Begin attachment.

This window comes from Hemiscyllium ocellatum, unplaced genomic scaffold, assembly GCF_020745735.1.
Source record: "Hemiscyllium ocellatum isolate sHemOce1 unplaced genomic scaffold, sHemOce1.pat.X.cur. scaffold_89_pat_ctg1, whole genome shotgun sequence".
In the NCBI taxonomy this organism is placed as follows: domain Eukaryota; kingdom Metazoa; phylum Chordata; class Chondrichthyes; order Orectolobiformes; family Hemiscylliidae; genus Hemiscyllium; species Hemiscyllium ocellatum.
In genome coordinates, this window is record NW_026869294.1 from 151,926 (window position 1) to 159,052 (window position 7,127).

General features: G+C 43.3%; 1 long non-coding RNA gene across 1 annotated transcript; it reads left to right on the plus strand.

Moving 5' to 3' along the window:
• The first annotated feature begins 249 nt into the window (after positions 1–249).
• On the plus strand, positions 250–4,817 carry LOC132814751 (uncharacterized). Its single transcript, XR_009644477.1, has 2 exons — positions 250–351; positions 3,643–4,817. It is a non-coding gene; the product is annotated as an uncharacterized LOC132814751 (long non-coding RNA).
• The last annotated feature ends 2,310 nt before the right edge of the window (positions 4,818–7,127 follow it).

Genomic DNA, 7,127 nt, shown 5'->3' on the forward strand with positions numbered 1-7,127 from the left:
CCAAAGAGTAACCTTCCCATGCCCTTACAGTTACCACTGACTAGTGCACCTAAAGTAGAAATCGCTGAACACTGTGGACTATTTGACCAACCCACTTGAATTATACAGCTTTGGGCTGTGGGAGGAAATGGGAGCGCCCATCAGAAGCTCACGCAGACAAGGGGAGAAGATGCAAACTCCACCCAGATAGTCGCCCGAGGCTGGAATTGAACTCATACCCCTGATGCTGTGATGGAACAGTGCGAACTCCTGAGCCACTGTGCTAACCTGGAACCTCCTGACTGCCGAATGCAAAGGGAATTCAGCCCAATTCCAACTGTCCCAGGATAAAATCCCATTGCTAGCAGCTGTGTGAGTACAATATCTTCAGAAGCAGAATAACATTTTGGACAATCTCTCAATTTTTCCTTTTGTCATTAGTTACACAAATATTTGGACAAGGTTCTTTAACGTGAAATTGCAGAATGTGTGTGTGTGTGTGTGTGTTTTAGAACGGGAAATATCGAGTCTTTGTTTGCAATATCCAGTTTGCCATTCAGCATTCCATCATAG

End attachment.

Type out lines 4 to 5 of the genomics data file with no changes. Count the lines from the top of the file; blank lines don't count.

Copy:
In genome coordinates, this window is record NW_026869294.1 from 151,926 (window position 1) to 159,052 (window position 7,127).

General features: G+C 43.3%; 1 long non-coding RNA gene across 1 annotated transcript; it reads left to right on the plus strand.